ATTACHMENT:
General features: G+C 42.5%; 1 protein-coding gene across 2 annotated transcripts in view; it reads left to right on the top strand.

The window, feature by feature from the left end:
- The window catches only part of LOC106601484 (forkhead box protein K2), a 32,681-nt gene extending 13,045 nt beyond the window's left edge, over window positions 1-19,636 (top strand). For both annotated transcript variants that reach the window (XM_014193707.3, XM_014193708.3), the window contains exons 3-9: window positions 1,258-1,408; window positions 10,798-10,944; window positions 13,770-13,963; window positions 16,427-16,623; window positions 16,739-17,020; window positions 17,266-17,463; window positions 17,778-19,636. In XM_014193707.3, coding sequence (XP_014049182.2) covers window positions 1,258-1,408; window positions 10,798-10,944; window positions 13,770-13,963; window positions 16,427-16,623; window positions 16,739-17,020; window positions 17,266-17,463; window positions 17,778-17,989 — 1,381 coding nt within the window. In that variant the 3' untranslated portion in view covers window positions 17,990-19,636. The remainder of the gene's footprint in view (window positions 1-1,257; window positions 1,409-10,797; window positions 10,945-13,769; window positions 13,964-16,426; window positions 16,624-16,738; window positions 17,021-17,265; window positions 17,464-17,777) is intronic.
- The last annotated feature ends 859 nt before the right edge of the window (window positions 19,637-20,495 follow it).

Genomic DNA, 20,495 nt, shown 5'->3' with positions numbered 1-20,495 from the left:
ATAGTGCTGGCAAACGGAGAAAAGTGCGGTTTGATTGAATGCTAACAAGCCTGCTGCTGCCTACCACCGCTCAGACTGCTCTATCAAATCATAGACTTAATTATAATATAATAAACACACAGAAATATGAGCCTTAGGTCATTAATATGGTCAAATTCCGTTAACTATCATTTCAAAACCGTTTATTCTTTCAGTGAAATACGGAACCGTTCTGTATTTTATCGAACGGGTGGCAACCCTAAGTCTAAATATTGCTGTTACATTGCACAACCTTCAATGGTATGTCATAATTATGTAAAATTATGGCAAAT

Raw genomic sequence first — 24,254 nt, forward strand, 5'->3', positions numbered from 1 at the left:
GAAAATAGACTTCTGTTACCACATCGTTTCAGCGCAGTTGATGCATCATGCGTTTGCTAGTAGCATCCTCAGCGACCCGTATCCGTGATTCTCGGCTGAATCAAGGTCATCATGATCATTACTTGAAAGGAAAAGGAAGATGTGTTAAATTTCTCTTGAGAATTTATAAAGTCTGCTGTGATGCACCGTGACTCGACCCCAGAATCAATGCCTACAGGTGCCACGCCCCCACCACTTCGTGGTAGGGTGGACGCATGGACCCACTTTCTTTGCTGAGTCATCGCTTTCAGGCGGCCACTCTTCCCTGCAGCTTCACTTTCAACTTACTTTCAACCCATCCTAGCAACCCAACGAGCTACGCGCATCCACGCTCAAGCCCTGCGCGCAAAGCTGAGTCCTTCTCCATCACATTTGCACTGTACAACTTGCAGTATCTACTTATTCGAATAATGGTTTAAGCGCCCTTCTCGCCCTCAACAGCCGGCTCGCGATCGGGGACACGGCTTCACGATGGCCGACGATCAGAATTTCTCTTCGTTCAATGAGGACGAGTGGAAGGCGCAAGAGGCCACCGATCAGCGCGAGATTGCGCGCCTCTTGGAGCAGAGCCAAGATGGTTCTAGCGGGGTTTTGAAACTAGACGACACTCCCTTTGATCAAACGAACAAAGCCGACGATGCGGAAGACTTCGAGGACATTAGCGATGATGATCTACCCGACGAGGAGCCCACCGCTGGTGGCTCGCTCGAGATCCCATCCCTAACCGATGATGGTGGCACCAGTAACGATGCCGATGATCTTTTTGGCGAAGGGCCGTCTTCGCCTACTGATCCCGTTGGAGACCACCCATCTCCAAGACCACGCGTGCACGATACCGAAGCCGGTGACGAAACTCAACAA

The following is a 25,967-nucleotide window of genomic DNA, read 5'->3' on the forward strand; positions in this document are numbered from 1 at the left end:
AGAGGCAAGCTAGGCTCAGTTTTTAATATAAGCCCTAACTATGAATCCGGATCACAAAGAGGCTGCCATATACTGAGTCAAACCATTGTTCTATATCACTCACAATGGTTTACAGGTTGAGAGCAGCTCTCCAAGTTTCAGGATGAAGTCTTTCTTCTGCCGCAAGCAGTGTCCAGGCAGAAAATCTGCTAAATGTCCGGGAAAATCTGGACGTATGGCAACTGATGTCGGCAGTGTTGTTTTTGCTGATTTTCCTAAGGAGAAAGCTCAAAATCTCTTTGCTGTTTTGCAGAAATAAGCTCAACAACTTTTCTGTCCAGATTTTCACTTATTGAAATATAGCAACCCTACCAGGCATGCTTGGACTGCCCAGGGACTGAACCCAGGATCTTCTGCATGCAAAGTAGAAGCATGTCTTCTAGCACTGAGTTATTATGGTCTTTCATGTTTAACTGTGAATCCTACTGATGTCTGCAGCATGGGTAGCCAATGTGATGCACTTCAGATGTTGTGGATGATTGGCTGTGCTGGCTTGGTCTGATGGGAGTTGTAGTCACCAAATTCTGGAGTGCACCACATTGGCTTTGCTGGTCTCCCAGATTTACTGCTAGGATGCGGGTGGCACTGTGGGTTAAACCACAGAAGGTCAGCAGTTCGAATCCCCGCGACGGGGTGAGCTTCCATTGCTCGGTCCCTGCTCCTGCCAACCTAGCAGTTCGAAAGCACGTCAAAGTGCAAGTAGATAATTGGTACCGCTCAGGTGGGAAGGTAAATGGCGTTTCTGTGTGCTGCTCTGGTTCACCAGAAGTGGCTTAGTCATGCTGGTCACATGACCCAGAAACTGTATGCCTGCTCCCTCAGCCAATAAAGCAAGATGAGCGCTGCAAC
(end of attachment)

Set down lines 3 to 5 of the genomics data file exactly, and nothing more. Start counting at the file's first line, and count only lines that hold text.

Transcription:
- The window catches only part of LOC106601484 (forkhead box protein K2), a 32,681-nt gene extending 13,045 nt beyond the window's left edge, over window positions 1-19,636 (top strand). For both annotated transcript variants that reach the window (XM_014193707.3, XM_014193708.3), the window contains exons 3-9: window positions 1,258-1,408; window positions 10,798-10,944; window positions 13,770-13,963; window positions 16,427-16,623; window positions 16,739-17,020; window positions 17,266-17,463; window positions 17,778-19,636. In XM_014193707.3, coding sequence (XP_014049182.2) covers window positions 1,258-1,408; window positions 10,798-10,944; window positions 13,770-13,963; window positions 16,427-16,623; window positions 16,739-17,020; window positions 17,266-17,463; window positions 17,778-17,989 — 1,381 coding nt within the window. In that variant the 3' untranslated portion in view covers window positions 17,990-19,636. The remainder of the gene's footprint in view (window positions 1-1,257; window positions 1,409-10,797; window positions 10,945-13,769; window positions 13,964-16,426; window positions 16,624-16,738; window positions 17,021-17,265; window positions 17,464-17,777) is intronic.
- The last annotated feature ends 859 nt before the right edge of the window (window positions 19,637-20,495 follow it).

Genomic DNA, 20,495 nt, shown 5'->3' with positions numbered 1-20,495 from the left: